Saturday, November 5, 2022

#2,857. Crossed Swords (1977) - Kino Lorber Releases


I will set down a tale…
it may be history, it may be only a legend, a tradition.
It may have happened. It may not have happened.
But it could have happened

Producer Alexander Salkind and director Richard Fleischer assemble an all-star cast for 1977’s Crossed Swords, a retelling of Mark Twain’s classic story The Prince and the Pauper.

A chance meeting between peasant Tom Canty (Mark Lester) and Edward, Prince of Wales (also played by Lester) results in the two, who look identical to one another, exchanging clothes. Edward had been looking for a costume for a palace masquerade ball, and feels that Tom’s ragged outfit would be a perfect disguise. But instead, the palace guards mistake Edward for a commoner and have him removed from the castle. Frightened and out of his element, Tom finds himself thrust into the role of heir apparent to the throne of England!

With the help of mercenary Miles Henden (Oliver Reed), Edward tries desperately to convince the world he is, in fact, the prince. His situation becomes even more precarious when Henry VIII (Charlton Heston) dies, and all of England prepares for the upcoming coronation of his successor. If Edward doesn’t figure out a way to prove his true identity, Tom will instead be the one crowned the new King!

Mark Lester is good as both the prince and the pauper, conveying the changes that each character undergoes as they’re forced to live the life of the other. Tom eventually starts acting like a prince, and announces his intention to marry Jane (Felicity Dean), lady-in-waiting of the princess Elizabeth (Lalla Ward). As for Edward, he gets a first-hand look at the poverty that grips most of England, as well as the injustices many are forced to endure. As a result, he vows to rule more humanely than his oft-tyrannical father. That is, if he can somehow convince everyone he’s the rightful heir.

Despite playing the film’s two main characters, however, Lester is upstaged at nearly every turn by the film’s amazing supporting cast. Oliver Reed bellows and huffs as Miles, the professional soldier who takes it upon himself to protect Edward, all the while believing the young man has lost his mind (like everyone else, Miles doesn’t think for a second Edward is the real prince). Even better is Charlton Heston’s turn as the sickly Henry VIII, conveying both the king’s treacherous nature (he orders his old friend the Duke of Norfolk, played wonderfully by Rex Harrison, arrested on a trumped-up charge of treason) as well as his genuine affection for his only son (there’s a sweet scene in which Henry, realizing the end is near, has a heart-to-heart with Tom, who, try as he might, can’t convince the king he’s not his son).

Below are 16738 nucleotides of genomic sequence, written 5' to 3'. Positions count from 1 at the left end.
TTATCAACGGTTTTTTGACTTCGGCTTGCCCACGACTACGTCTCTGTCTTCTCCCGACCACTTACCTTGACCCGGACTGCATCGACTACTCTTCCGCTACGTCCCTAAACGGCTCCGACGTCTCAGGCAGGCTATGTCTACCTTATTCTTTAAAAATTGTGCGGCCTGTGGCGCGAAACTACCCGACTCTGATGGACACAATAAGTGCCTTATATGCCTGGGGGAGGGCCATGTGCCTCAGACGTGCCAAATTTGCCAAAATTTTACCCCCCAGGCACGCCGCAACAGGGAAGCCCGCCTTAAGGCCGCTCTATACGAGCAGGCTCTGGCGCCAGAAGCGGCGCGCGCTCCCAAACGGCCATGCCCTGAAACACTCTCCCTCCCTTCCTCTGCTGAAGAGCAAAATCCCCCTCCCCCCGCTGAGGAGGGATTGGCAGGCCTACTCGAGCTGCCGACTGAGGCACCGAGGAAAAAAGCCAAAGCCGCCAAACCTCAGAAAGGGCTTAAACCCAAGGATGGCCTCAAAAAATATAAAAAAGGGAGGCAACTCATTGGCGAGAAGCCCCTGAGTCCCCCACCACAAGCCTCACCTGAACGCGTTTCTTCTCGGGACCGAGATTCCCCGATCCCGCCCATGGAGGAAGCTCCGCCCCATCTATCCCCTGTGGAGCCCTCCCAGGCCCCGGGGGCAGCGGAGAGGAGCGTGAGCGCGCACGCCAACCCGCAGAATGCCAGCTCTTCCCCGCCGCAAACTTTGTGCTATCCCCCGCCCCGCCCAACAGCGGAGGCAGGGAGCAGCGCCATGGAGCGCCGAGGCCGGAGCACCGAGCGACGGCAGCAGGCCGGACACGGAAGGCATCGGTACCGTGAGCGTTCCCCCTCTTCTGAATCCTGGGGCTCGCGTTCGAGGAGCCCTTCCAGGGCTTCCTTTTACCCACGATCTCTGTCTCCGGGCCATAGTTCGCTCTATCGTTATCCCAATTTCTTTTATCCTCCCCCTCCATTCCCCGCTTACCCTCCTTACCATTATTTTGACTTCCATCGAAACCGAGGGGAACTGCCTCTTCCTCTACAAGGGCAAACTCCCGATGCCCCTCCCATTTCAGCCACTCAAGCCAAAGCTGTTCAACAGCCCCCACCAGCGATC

Rounding out the cast are Ernest Borgnine (whose British accent leaves a lot to be desired) as Tom’s abusive father; Raquel Welch as Miles’ beloved, Lady Edith; George C. Scott (a slightly better accent than Borgnine’s, but still nothing to write home about) as Ruffler, leader of a colony of beggars and thieves; and David Hemmings as Miles’ conniving brother Hugh. All are strong, though it’s Reed and Heston who stand head and shoulders above the rest.

Featuring a handful of swordfights (most involving Miles, many of which he loses) and some effective comedy (Tom, mistaken for the prince, is asked to lead a dance during the masquerade ball, and ends up tripping everyone around him), Crossed Swords is an entertaining watch, and is innocent enough in the telling (rated PG, there’s little violence and even less profanity) that the whole family can enjoy it.
Rating: 7.5 out of 10

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